Defeated Republican in the May 2006 primary.



Source: Blog of opponent, Mike Folmer from Friday, May 12, 2006.

Senator Brightbill knows the voters are tired of him taking money from their wallets and pocketbooks to increase his own standard of living. They no longer want a Republican Senator who has voted for the four largest tax increases in state history, while also voting for massive pension and pay raise for himself. They no longer want a State Senator who holds the Constitution in contempt and explodes the size of government.

So what’s a powerful, tax-hiking, pay-raising politician to do when his campaign is on the ropes? Nothing short of running the dirtiest campaign in the history of Pennsylvania politics.

At the outset of this campaign I was very candid about personal mistakes I’ve made in my marriage, many years ago. I’ve long since asked for God’s forgiveness, as well as my wife’s and my family’s, and by God’s grace our marriage and our family is rock solid. I’ve learned from my mistakes, and I’ve made penance with God and my family.

Mindful of my own mistakes, I pledged not to wage any personal attacks against Chip Brightbill. In the light of Chips recent personal attacks, many of my supporters have urged me to reply in kind. Politely and firmly, I have refused to do so…because this campaign shouldn’t be about the personal mistakes Chip Brightbill or I made 20 and 30 years ago. It’s about reforming state government, it’s about eliminating property taxes, it’s about reforming our legal system, it’s about getting government and lawyers off the backs of businesses and families, and its about restoring traditional values. It’s about treating voters and taxpayers as the people in charge of government and not a bunch of politicians in Harrisburg.

My campaign is very optimistic that the taxpayers will see right through Brightbill’s underhanded tactics, and that they will backfire.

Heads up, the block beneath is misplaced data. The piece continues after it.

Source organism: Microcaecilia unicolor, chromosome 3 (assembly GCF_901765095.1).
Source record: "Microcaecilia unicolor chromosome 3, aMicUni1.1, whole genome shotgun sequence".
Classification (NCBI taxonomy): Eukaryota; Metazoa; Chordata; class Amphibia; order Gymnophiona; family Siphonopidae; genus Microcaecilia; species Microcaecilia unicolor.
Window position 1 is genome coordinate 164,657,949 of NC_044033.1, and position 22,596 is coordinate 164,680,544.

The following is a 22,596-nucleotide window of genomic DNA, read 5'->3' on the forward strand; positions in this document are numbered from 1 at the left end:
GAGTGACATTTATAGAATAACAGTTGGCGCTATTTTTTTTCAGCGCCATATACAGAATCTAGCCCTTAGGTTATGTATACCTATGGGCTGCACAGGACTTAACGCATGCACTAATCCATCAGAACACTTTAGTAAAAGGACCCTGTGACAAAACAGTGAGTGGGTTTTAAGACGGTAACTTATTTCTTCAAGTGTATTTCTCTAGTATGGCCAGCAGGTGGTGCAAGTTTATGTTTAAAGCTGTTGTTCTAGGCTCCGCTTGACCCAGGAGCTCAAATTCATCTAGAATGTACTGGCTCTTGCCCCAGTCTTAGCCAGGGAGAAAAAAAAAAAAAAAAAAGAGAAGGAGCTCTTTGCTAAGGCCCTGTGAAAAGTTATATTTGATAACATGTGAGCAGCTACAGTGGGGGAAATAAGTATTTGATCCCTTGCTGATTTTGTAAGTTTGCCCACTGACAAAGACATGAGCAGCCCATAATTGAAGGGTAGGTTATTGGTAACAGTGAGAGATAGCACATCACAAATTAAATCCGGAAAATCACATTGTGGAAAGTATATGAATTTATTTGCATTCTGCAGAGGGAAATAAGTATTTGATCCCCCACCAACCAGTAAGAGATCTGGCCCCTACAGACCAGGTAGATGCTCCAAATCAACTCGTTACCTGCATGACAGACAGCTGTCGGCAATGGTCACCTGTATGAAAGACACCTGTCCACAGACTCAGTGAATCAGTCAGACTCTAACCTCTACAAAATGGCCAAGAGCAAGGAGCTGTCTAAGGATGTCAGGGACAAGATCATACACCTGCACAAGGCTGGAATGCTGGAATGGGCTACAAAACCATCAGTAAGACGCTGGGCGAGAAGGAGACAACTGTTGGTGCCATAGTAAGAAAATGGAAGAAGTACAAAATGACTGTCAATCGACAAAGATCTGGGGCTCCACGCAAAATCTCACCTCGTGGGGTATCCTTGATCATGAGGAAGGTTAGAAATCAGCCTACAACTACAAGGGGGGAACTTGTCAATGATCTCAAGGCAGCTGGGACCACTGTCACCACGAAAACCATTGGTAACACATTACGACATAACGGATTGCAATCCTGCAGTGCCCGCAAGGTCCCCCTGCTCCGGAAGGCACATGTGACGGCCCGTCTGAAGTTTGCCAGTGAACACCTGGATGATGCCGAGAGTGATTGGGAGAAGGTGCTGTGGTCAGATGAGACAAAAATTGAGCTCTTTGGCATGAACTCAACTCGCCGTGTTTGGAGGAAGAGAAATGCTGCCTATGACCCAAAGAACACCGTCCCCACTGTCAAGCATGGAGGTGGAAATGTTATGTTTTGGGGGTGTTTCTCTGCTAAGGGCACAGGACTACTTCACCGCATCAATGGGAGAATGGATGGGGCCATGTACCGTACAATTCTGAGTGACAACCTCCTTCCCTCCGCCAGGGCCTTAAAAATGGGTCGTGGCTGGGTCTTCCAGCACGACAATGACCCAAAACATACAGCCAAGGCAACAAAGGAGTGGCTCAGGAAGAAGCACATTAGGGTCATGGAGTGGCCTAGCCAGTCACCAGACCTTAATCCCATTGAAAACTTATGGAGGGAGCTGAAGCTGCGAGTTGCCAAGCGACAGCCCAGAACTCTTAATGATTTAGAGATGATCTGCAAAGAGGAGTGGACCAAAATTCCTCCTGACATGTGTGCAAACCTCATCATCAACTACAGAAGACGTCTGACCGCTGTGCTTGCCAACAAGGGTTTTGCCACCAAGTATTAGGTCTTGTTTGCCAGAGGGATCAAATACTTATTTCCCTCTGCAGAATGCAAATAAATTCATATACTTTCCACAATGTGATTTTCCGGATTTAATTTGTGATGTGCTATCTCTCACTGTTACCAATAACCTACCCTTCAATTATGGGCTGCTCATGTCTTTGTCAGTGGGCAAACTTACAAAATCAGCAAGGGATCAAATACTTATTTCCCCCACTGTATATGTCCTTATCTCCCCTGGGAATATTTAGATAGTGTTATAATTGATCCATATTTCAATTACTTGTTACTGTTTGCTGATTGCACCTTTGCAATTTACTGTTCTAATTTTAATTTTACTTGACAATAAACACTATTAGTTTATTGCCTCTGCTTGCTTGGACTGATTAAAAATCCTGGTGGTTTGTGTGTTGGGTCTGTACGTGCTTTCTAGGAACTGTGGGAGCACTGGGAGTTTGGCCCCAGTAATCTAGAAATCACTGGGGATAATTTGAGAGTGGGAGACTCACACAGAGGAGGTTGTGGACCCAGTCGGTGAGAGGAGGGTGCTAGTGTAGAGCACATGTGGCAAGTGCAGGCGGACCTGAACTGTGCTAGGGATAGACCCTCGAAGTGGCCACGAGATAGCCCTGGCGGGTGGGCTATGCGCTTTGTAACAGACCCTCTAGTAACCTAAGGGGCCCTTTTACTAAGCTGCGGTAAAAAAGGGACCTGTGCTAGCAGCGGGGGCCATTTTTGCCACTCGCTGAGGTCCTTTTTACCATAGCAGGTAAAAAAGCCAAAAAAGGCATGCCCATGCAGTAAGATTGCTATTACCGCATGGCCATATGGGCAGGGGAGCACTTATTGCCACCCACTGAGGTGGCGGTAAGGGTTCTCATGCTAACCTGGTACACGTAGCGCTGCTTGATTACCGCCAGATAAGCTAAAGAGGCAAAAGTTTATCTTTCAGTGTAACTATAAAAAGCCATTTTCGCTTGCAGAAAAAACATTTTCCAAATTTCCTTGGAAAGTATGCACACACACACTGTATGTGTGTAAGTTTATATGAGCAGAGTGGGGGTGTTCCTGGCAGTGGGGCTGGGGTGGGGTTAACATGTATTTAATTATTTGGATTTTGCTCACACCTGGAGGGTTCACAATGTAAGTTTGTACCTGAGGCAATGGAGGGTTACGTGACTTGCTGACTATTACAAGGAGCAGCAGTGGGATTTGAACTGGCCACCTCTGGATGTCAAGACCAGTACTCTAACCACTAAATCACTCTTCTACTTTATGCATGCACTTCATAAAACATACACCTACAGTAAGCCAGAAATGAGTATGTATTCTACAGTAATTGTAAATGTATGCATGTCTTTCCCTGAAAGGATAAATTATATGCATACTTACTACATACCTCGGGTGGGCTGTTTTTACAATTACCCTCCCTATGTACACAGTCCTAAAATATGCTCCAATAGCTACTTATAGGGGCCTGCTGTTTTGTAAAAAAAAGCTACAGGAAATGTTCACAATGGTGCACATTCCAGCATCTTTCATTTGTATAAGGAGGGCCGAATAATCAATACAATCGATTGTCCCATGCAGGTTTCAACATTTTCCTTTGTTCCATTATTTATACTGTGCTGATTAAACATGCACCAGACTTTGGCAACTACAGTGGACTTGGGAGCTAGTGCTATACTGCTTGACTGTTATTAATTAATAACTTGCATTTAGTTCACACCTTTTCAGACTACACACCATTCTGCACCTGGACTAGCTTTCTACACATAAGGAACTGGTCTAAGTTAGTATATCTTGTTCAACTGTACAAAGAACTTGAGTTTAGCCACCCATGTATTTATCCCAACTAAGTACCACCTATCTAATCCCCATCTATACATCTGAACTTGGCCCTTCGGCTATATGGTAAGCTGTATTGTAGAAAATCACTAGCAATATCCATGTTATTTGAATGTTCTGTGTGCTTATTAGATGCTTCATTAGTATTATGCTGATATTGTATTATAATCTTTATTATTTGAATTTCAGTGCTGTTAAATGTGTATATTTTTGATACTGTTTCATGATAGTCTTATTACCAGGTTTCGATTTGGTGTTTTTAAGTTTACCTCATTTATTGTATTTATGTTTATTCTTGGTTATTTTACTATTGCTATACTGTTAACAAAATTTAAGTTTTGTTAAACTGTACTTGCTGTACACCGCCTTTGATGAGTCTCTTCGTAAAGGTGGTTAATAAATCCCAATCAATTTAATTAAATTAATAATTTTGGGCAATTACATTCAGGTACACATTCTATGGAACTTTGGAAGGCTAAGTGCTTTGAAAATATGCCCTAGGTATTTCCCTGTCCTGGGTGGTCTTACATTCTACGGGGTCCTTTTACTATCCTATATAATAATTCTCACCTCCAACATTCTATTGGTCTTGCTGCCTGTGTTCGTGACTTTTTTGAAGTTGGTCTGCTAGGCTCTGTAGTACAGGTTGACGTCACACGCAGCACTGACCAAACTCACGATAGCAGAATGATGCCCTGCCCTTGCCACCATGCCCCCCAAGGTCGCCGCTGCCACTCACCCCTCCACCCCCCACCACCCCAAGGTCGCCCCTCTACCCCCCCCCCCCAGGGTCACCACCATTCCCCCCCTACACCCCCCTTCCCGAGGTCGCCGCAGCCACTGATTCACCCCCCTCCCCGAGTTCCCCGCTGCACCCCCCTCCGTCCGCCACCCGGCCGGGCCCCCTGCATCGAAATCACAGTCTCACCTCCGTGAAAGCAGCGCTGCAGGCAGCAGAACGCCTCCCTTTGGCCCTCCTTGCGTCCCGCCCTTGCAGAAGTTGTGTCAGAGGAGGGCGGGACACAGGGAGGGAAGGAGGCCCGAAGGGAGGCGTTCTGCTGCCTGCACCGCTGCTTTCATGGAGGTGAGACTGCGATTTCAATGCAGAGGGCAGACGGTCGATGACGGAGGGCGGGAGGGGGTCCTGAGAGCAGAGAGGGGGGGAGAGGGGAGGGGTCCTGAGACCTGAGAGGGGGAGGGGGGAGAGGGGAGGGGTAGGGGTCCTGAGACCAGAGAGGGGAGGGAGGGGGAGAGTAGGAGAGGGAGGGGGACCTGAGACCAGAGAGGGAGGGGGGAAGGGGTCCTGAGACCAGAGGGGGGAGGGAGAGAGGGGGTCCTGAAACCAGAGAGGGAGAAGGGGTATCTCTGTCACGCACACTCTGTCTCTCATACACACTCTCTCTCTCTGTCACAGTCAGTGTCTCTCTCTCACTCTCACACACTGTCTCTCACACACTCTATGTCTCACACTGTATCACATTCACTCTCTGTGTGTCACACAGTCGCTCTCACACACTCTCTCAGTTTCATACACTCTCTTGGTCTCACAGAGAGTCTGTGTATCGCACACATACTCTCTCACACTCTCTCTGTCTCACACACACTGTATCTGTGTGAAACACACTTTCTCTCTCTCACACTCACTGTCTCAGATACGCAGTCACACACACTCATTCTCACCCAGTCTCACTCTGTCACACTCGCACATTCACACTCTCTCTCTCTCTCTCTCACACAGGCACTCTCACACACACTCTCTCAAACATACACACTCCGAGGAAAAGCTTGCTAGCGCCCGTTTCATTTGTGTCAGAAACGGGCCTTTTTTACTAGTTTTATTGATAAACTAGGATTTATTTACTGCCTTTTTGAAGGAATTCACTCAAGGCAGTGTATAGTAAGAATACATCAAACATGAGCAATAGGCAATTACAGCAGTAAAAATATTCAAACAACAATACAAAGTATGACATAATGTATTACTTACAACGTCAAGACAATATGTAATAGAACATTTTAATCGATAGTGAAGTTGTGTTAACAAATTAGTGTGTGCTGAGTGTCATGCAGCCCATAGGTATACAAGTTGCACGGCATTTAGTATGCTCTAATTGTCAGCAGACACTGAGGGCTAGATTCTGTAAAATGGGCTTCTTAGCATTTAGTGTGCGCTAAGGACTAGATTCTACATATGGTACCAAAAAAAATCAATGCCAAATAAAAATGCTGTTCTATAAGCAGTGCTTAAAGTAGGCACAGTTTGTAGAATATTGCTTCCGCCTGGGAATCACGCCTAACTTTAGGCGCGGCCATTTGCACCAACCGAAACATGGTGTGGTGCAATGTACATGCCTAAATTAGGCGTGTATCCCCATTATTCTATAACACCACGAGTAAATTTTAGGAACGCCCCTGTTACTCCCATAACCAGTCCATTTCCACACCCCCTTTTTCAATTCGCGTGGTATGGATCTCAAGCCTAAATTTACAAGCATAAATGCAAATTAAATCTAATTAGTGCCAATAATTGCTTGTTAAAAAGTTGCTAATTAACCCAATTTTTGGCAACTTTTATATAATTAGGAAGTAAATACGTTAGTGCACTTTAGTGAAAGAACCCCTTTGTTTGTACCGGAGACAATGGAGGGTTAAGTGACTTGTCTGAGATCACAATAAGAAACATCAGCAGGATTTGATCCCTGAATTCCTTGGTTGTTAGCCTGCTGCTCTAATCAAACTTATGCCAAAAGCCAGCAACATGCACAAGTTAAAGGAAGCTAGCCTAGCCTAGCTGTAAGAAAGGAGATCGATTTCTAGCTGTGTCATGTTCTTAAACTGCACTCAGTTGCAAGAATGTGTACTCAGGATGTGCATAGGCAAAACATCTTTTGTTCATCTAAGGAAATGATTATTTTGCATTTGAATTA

We’re not going to back down one inch in the face of Brightbill’s personal attacks. My family and I are all the more inspired to fight hard right through till the election on May 16th.

Why Replace Billbright?Edit

Source: [1]

Senator Brightbill has held elective office in Pennsylvania’s General Assembly for over 20 years and has been the Republican Senate Majority Leader for approximately the last five years. In addition, he is Chairman of the Senate Rules and Executive Nominations Committee. Since last elected to the Senate in 2002, Senator Brightbill’s “major legislative accomplishments” and “Additional Legislative Highlights” resulting in actual legislation, both as listed in the Biography Section of his Web Site on January 9, 2006, list only one accomplishment: Act 21 of 2003. This Act established a procedure to help ensure that serious juvenile sex offenders are not released while they remain a danger to the community.

A more revealing summary of the Senator’s achievements, since last elected in 2002, is that Senator Brightbill has presided over a Republican majority in a Senate that (a) brought us the slot-gambling bill, (b) failed, to date, to bring any property tax relief except for the now discredited ACT 72, which Act is in the process of being substantially repealed, (c) failed to legislate any meaningful tort reform to help lower health-care costs, (d) brought us the now infamous pay-raise legislation (since repealed) and (e) is part of the Political Class of the most expensive state legislature in the Country.

In fact, it does not seem unfair to conclude that his crowning achievements in the years since he was elected Republican Senate Majority Leader and Chairman of the Rules Committee have been his active leadership participation in the vote in 2001 for a 50% increase in pension benefits for the entire General Assembly (including himself) and helping to engineer the circumvention of the Constitutional process for enacting several key and controversial pieces of legislation, including (1) the passage of the slots-gambling bill (of course, once out of his Rules Committee, or permitted by him without meaningful objection to bypass his Rules Committee, he could cast a vote against this Bill on the floor of the Senate, being confident that the Bill would pass) and (2) the pay raise legislation for the Political Class which included a 32% pay increase for himself (since repealed). Without question, Senator Brightbill is a consummate member of the Political Class and, as such, seems to be seriously out of touch with the average voter in his District. In addition, he has, deservedly or not, acquired the reputation of being arrogant and vindictive.